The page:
Meaningful Photo’s

joedimaggio

This picture has been imprinted into my mind ever since I was 11 years old.  The Shay’s are a baseball family and for my dad, it has been a majority of his life.  When my dad moved out and bought his own place in 2006, a six foot long portrait of this photograph has been hanging in my room.  There are three things I love about this photograph.

  1. Baseball was my first passion and always will be my number one.  I have played it my whole life, love going to games, and have collected cards my whole life.
  2. Baseball is America’s pastime, therefore the historical impact it has had on America is second to none.  History is my minor, a big part of my life, and I can honestly say this picture has influenced my love for the history of baseball.
  3. Lastly, this photo portrays arguably the greatest feat in MLB history.  In 1941, Joe DiMaggio hit safely in 56 straight games, a record that still stands today.  This accomplishment is viewed as “unbreakable” and has an incredible legacy behind it.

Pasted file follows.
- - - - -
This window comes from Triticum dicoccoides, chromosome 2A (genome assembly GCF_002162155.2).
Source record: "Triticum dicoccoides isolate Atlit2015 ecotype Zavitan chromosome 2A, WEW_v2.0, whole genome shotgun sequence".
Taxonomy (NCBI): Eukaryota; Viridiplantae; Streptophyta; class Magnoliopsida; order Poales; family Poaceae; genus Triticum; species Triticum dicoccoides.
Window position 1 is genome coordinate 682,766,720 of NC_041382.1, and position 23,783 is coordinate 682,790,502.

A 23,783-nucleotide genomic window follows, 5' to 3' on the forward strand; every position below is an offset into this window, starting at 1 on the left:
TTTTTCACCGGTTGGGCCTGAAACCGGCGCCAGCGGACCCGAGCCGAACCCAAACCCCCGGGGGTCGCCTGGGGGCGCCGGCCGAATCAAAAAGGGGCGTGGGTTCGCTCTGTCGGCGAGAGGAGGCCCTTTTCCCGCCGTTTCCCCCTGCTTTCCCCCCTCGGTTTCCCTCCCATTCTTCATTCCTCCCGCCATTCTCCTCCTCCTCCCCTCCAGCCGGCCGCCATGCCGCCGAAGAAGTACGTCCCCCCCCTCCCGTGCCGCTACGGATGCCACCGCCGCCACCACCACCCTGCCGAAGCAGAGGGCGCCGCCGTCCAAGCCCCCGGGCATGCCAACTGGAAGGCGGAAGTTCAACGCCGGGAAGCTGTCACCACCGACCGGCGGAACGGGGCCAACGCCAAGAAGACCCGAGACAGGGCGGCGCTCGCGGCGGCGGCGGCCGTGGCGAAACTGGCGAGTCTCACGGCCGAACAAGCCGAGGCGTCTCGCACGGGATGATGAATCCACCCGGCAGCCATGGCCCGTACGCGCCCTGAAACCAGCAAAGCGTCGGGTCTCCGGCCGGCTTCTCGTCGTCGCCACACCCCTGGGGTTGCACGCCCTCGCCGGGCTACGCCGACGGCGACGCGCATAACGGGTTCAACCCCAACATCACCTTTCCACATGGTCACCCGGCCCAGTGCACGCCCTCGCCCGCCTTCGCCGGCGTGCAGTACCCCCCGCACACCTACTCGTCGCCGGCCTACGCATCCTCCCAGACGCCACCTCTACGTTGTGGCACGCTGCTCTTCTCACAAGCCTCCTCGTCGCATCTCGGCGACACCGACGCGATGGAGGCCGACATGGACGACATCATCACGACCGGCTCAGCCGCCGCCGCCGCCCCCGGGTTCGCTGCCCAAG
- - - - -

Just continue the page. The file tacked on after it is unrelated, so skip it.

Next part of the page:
MLB Photos Archive

Also in my room, I have a portrait of Ernie “Mr. Cub” Banks for so many reasons.

  1. For starters, I grew up in a family of Cardinal and White Sox fans, yet somehow came out a Cubs fan.  Since he is known as Mr. Cub, it was only fitting for me to have a picture of Banks in my room.
  2. Secondly, this picture refers back to my passion for baseball history.  For those who know me, I love collecting old baseball uniforms and to own this jersey one day has been a dream of mine.
  3. Third and most importantly, Banks is my dad’s favorite player of all time.  My dad would talk about Banks in such high appraisal: honest, beloved, hard-working, and a genuine guy.  I have tried to incorporate all of those qualities for myself and I can say, Banks is my role model.
  4. Lastly, when Ernie Banks died on January 23rd, 2015, that was a very impactful day on myself and my dad.  It was on a Friday night and instead of getting ready to go out, I sat in my room and talked to my dad for awhile.  He kept saying, “the world lost not only a Hall of Famer, but a beautiful soul today.”
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